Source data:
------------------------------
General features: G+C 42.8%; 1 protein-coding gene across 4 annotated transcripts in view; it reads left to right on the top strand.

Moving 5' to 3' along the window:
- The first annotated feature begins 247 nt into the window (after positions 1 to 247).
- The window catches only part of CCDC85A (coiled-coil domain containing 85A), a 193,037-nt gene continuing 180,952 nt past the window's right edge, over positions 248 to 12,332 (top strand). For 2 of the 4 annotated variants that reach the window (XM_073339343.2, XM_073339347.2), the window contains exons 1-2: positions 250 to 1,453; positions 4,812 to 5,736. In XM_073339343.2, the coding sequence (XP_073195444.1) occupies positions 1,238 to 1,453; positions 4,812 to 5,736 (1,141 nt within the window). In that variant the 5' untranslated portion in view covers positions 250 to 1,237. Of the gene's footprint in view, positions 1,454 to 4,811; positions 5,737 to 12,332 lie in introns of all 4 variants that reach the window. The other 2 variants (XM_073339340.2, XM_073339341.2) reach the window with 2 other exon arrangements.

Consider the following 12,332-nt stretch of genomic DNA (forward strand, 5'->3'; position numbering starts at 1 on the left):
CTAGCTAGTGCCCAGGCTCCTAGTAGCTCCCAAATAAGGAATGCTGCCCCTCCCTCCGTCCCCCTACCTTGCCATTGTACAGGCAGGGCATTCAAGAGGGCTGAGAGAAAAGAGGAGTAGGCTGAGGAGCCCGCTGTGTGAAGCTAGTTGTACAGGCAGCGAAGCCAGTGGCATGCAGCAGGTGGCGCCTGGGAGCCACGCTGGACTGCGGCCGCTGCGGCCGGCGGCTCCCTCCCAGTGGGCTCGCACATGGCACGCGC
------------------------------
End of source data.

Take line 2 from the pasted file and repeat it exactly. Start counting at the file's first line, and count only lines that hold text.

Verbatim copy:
Moving 5' to 3' along the window: